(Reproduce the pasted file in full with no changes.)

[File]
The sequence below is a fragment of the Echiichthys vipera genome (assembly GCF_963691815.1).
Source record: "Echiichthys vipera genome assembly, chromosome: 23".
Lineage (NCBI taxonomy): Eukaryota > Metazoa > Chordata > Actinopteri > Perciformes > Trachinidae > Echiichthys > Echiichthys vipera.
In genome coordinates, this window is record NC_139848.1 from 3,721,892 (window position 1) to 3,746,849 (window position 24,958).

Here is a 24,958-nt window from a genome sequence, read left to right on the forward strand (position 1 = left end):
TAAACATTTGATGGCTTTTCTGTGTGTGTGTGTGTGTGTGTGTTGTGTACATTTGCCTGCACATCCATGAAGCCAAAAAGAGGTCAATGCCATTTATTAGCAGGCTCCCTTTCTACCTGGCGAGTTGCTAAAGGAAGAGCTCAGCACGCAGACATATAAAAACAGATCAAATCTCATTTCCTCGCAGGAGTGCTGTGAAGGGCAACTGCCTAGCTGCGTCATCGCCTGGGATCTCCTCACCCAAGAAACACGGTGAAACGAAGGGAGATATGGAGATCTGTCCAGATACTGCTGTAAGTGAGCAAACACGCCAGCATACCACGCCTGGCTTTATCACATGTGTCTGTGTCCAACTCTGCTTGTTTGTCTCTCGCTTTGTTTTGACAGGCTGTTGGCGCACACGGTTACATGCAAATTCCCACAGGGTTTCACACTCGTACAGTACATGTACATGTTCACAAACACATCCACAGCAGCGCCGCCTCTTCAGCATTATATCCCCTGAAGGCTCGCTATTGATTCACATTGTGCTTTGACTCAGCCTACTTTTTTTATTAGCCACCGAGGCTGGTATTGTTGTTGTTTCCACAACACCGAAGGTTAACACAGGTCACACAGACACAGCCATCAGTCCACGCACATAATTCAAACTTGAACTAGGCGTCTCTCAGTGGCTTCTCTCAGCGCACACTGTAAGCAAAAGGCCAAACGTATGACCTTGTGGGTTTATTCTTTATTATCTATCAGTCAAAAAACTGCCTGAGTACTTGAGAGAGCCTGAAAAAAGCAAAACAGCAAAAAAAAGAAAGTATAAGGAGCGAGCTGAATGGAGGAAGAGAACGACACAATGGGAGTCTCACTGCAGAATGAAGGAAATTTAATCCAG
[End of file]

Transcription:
The sequence below is a fragment of the Echiichthys vipera genome (assembly GCF_963691815.1).
Source record: "Echiichthys vipera genome assembly, chromosome: 23".
Lineage (NCBI taxonomy): Eukaryota > Metazoa > Chordata > Actinopteri > Perciformes > Trachinidae > Echiichthys > Echiichthys vipera.
In genome coordinates, this window is record NC_139848.1 from 3,721,892 (window position 1) to 3,746,849 (window position 24,958).

Here is a 24,958-nt window from a genome sequence, read left to right on the forward strand (position 1 = left end):
TAAACATTTGATGGCTTTTCTGTGTGTGTGTGTGTGTGTGTGTTGTGTACATTTGCCTGCACATCCATGAAGCCAAAAAGAGGTCAATGCCATTTATTAGCAGGCTCCCTTTCTACCTGGCGAGTTGCTAAAGGAAGAGCTCAGCACGCAGACATATAAAAACAGATCAAATCTCATTTCCTCGCAGGAGTGCTGTGAAGGGCAACTGCCTAGCTGCGTCATCGCCTGGGATCTCCTCACCCAAGAAACACGGTGAAACGAAGGGAGATATGGAGATCTGTCCAGATACTGCTGTAAGTGAGCAAACACGCCAGCATACCACGCCTGGCTTTATCACATGTGTCTGTGTCCAACTCTGCTTGTTTGTCTCTCGCTTTGTTTTGACAGGCTGTTGGCGCACACGGTTACATGCAAATTCCCACAGGGTTTCACACTCGTACAGTACATGTACATGTTCACAAACACATCCACAGCAGCGCCGCCTCTTCAGCATTATATCCCCTGAAGGCTCGCTATTGATTCACATTGTGCTTTGACTCAGCCTACTTTTTTTATTAGCCACCGAGGCTGGTATTGTTGTTGTTTCCACAACACCGAAGGTTAACACAGGTCACACAGACACAGCCATCAGTCCACGCACATAATTCAAACTTGAACTAGGCGTCTCTCAGTGGCTTCTCTCAGCGCACACTGTAAGCAAAAGGCCAAACGTATGACCTTGTGGGTTTATTCTTTATTATCTATCAGTCAAAAAACTGCCTGAGTACTTGAGAGAGCCTGAAAAAAGCAAAACAGCAAAAAAAAGAAAGTATAAGGAGCGAGCTGAATGGAGGAAGAGAACGACACAATGGGAGTCTCACTGCAGAATGAAGGAAATTTAATCCAG